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Fri, Apr 07, 2023

National Agricultural Aviation Association Issues Warning

Drones, Crop-Dusters, and the Necessary Space Between

As the efforts of American farmers bring about the onset of the nation’s growing season, the National Agricultural Aviation Association (NAAA) has respectfully requested that operators of Unmanned Aerial Systems (UAS)—drones, remote control aircraft, and the like—be mindful of low-altitude manned agricultural aircraft operations.

Every year, agricultural aviators—read crop-dusters—treat 127-million acres of U.S. cropland, and perform a variety of services by which crops are protected and farmers’ productivity is increased.

UASs and agricultural aircraft share the low-altitude, Class-E environment. In the absence of an FAA waiver permitting such operations, drones are not allowed above four-hundred-feet AGL; manned agricultural aircraft, for their own part, fly as low as ten-feet AGL while applying fertilizers, pesticides, etc. Ergo, the risk of midair collisions between agricultural aircraft and UAS platforms is perpetual and potentially deadly.

NAAA CEO Andrew Moore stated: “With the growing number of drones over the last few years, it is critical for their operators to be aware of low-flying, manned agricultural aircraft. It is extremely difficult, if not impossible, for manned aircraft to see a drone while conducting crop-enhancing and other aerial applications ten-feet off the ground at speeds as fast as 140-miles-per-hour. We encourage professional and hobbyist drone operators to keep this in mind to ensure a safe 2023 growing season.”

Aerial applications are currently underway in many parts of the U.S., and nationwide agricultural flying will peak during the coming summer months. A survey conducted by the NAAA near the end of the 2022 crop-dusting season found 22-percent of manned aerial application operators—more than one-in-five—reported at least one of their pilots having encountered a drone while operating an agricultural aircraft during the preceding year.

NAAA has and will continue to ply its institutional knowledge and experience to the business of educating professional and neophyte UAS operators in the proper use of such platforms and how to use drones safely in the vicinity of agricultural areas and manned agricultural aircraft operations. The NAAA urges drone operators to diligently and resolutely avoid agricultural aircraft performing vital low-altitude application operations. In addition, NAAA recommends that unmanned aircraft operators:

  • Give manned aircraft the right of way—as specified in Federal Aviation Regulation.
  • Equip drones with visible strobe lights, highly visible markings, and tracking technology such as ADS-B Out.
  • Obtain UAS training and FAA certification.
  • Advise local agricultural aviation operators prior to conducting UAS operations by consulting AgAviation.org/findapplicator.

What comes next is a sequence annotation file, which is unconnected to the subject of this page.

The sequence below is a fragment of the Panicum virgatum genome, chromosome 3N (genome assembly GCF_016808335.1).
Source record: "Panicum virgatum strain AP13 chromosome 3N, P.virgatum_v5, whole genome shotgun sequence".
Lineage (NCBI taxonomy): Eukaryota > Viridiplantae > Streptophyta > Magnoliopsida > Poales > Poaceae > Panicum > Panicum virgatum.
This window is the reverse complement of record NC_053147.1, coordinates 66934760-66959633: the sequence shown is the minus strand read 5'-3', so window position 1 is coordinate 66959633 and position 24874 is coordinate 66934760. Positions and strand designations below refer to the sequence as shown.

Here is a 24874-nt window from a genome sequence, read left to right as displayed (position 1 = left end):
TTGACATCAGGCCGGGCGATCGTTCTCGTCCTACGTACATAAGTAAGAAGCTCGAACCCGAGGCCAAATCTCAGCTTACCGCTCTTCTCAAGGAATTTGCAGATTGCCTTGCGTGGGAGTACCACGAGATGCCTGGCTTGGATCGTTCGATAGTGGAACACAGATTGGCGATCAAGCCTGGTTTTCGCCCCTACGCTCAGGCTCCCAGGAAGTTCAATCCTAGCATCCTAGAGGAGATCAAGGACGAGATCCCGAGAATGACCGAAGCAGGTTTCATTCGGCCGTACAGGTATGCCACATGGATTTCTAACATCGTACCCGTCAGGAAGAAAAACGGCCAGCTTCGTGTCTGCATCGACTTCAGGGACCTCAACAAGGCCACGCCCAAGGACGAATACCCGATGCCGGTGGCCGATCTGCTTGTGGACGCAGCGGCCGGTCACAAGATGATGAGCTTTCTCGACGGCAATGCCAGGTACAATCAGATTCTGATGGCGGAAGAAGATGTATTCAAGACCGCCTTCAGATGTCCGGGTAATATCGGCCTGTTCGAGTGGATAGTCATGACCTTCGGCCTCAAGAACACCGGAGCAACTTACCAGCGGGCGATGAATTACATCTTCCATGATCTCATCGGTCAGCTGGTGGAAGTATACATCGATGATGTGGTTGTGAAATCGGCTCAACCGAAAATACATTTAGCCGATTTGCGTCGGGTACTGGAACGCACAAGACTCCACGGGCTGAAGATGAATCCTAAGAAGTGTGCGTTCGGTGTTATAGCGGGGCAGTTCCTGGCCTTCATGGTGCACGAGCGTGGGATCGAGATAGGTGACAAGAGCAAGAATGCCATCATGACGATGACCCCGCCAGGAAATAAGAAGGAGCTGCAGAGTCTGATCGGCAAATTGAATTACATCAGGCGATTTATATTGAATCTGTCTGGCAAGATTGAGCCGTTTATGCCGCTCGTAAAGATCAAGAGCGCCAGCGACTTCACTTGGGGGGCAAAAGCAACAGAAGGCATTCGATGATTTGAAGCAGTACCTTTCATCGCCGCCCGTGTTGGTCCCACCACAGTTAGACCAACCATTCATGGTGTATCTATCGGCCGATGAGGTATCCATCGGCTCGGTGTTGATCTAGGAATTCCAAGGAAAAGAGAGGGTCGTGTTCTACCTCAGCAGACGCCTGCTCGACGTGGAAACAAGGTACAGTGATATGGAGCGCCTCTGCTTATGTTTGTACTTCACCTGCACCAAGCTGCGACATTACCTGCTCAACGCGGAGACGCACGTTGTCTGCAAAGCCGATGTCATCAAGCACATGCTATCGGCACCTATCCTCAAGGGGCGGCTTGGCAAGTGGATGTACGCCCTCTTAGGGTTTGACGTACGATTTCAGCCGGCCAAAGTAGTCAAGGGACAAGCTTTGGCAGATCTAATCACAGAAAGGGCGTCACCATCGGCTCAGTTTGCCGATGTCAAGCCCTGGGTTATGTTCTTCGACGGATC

• Land unmanned aircraft immediately in the vicinity of low-flying aircraft.
  • Obtain and maintain unmanned aircraft liability insurance.

Small UASs are virtually invisible and potentially lethal to agricultural aviators, air ambulance helicopters, law enforcement, and other manned aircraft operating at low altitudes, high speeds, or both. In a test jointly conducted by the state of Colorado, the Colorado Agricultural Aviation Association, and agricultural aviation stakeholders, pilots operating manned aircraft were incapable of maintaining continuous visual contact with a 28-inch-wide drone while operating their aircraft at normal aerial application speeds. Though pilots proved capable of spotting  UASs intermittently, such platforms are not constantly visible from the cockpit. Collision avoidance, therefore, is incumbent primarily upon UAS operators.

Bird-strikes are notoriously deadly to crop-dusters. A study conducted by the Alliance for System Safety of UAS through Research Excellence (ASSURE) showed UAS collisions with aircraft cause vastly more damage than collisions with birds of comparable size. As avian physiology comprises lightweight, hollow bones and soft-tissue attractively clad in raiments of feathers, drone architecture comprises dense and sizable batteries containing heavy and rare-earth metals, and motors of copper, steel, and ceramic—many of the same materials integral to the construction of antiaircraft projectiles.

Humankind depends in perpetuity upon consistently safe, abundant, and affordable supplies of food, fiber, and bioenergy—the overwhelming majority of which are produced commercially by farmers and safeguarded by crop-dusters. Manned agricultural-style aircraft—such as Air Tractor’s AT-802 turboprop family—are utilized to combat fires and eradicate disease-carrying mosquitoes and similarly deadly pests. All things considered, the importance of manned agricultural aircraft operations and the safety and security of such is of paramount importance to human societies worldwide.

Individuals planning to operate UAS platforms over the coming summer are asked to exercise circumspection and remain well clear of agricultural manned aircraft operations.

FMI: www.agaviation.org

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